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I have long had a bit of a love-hate relationship with "The Lord of the Rings". JRR Tolkien's masterpiece it most assuredly is, and a great deal more accessible to less intense readers than the likes of "The Silmarillion", but I can never quite make my mind up about it. One problem I've always had is in trying to follow the geography of the story as the action jumps around from place to place so much. Barbara Strachey's "Journeys of Frodo" has gone some way to clearing up some of that confusion.
There are at least two editions of this book around. The late-1980s one I have is published by Unwin Paperbacks, the descendants of that Allen & Unwin which published Tolkien's work and is now part of Rupert Murdoch's enormous HarperCollins empire. It is a fairly simple production, in "cartoon omnibus" format (think of a Giles cartoon annual) and with the cover taken up by a map from inside the book (with much more colour added). It looks fine, but not particularly striking. On the other hand, there is also a reissue from 1998 which is graced by a stunningly coloured painting showing scenes from Middle-Earth; this is the cover shown by Dooyoo.
Barbara Strachey is not a name that means anything to me beyond the fact that she wrote this book, but the biographical note on the back cover tells us that she is not a cartographer or professional artist, but simply a long-standing lover of the story who wished she could have better maps to accompany them and in the end decided to draw them herself. Her careful study of Tolkien's words as well as the pictures he himself drew over the years has certainly paid off, as although you would not mistake the maps for those of a specialist they are useful throughout.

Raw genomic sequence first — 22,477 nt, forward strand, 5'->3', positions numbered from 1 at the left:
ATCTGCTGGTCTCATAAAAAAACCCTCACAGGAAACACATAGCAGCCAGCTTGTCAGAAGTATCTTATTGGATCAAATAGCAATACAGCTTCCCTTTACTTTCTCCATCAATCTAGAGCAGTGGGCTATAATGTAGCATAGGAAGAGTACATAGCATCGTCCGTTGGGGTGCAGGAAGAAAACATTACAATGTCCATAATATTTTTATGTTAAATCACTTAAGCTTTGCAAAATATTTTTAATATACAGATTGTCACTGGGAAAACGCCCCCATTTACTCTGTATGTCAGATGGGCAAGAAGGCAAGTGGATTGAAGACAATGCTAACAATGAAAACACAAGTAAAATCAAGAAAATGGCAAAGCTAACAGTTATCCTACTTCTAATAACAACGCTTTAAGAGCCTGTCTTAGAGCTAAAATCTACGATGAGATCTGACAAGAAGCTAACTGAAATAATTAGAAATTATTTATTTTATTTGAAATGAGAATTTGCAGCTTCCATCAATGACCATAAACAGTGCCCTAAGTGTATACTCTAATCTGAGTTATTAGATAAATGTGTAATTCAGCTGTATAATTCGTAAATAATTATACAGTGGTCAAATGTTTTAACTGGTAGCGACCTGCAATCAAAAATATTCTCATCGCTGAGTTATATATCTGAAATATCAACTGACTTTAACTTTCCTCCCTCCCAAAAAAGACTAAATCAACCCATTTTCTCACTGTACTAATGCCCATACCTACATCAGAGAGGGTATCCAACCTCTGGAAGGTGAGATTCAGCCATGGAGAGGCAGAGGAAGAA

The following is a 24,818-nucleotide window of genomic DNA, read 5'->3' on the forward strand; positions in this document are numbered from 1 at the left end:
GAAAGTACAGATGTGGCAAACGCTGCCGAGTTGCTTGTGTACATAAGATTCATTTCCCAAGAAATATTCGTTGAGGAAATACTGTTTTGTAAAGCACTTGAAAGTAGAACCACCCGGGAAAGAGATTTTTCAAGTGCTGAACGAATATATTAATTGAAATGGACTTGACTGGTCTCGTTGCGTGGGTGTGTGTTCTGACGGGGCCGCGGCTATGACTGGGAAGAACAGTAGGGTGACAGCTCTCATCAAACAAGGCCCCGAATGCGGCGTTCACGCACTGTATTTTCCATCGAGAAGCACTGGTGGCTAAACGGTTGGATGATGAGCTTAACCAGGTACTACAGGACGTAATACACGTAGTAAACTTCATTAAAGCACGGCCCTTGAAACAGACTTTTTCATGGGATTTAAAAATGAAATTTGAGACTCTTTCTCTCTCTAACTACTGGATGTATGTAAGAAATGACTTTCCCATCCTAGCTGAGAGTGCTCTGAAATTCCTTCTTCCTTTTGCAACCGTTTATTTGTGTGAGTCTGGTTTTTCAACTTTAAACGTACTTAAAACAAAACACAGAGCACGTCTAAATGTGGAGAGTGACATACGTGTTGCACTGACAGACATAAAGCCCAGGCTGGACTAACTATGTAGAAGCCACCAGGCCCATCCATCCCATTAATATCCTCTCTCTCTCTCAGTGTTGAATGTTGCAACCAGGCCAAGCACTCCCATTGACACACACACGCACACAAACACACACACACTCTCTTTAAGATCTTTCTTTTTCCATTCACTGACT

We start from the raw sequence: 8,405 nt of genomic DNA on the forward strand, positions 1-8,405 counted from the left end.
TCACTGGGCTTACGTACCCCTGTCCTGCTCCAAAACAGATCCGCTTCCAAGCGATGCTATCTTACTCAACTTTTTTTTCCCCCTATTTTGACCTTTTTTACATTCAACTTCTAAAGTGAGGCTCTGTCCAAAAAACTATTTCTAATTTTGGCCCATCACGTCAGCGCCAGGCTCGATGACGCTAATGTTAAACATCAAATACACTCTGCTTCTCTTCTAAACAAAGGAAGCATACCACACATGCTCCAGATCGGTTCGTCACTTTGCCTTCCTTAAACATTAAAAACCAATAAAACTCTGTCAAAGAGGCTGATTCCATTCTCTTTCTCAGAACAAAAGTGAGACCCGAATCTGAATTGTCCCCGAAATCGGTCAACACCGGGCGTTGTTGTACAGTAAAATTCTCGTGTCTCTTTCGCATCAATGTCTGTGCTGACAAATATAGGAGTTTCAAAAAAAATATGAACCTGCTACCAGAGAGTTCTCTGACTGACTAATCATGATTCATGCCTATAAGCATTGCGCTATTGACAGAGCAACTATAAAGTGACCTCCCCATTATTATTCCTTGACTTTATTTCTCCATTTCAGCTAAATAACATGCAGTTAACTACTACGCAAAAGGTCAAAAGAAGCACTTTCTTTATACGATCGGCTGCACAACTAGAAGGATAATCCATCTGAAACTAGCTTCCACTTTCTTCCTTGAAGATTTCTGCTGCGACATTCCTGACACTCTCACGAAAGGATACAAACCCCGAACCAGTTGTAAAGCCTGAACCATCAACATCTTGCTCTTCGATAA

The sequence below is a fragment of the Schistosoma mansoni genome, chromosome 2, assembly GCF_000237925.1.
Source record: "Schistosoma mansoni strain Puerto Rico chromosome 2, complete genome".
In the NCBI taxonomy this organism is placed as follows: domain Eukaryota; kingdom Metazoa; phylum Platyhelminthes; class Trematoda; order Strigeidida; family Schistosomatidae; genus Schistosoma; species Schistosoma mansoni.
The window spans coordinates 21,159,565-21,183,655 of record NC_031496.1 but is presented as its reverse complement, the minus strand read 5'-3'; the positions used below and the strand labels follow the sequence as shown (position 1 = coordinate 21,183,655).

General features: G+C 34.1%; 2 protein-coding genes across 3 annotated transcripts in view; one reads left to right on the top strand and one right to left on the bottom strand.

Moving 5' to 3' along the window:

There are 51 maps in all, arranged so that they follow the story of "The Lord of the Rings" in as close to chronological order as is practically possible. All are drawn entirely by hand, and despite a minimum of colour (red and black are the only inks used) are clear and accurate. Accompanying each map is a scale of miles - important, as the areas covered on each page differ greatly - as well as a graphical guide to the phase of the Moon at that point. On the map is shown the route taken by any important characters in the story at that point, including spots where they camped, met other characters or fought.
Opposite each map is a description of what was happening at that point, with frequent references to the chapter of the story in question and a strong emphasis on geography. Strachey does not hold back from speculation where it might be useful: for example, the page showing the Misty Mountains mentions that to the map has been added a stream running southward, even though this is not explicitly mentioned in the story, since "in the old days Eregion was a fruitful land, so I imagine there must have been water there". She also points out the (rare) occasions on which Tolkien's own stated distances are inconsistent.
I was very glad to happen across this book and I still make sure that I have it by my side whenever I do knuckle down and read "The Lord of the Rings" from cover to cover. Those two-colour maps do perhaps look just slightly old-fashioned nowadays, and I think you will get more out of the book if you already enjoy looking at maps for the fun of it, as I do. However, as a simple, readable guide without too much in the way of gimmickry and written by a person who clearly knows her stuff, I think it's a pretty good effort.
Unfortunately it appears that the book has been allowed to fall out of print. You should beware the inflated prices asked by some sellers: I've seen one vendor on Amazon Marketplace ask over £50, which is quite ridiculous. A copy of the paperback in reasonable condition should be acquirable for less than a tenth of that! The hardback is a little less common, but again there's no need to go overboard: a tenner should do it.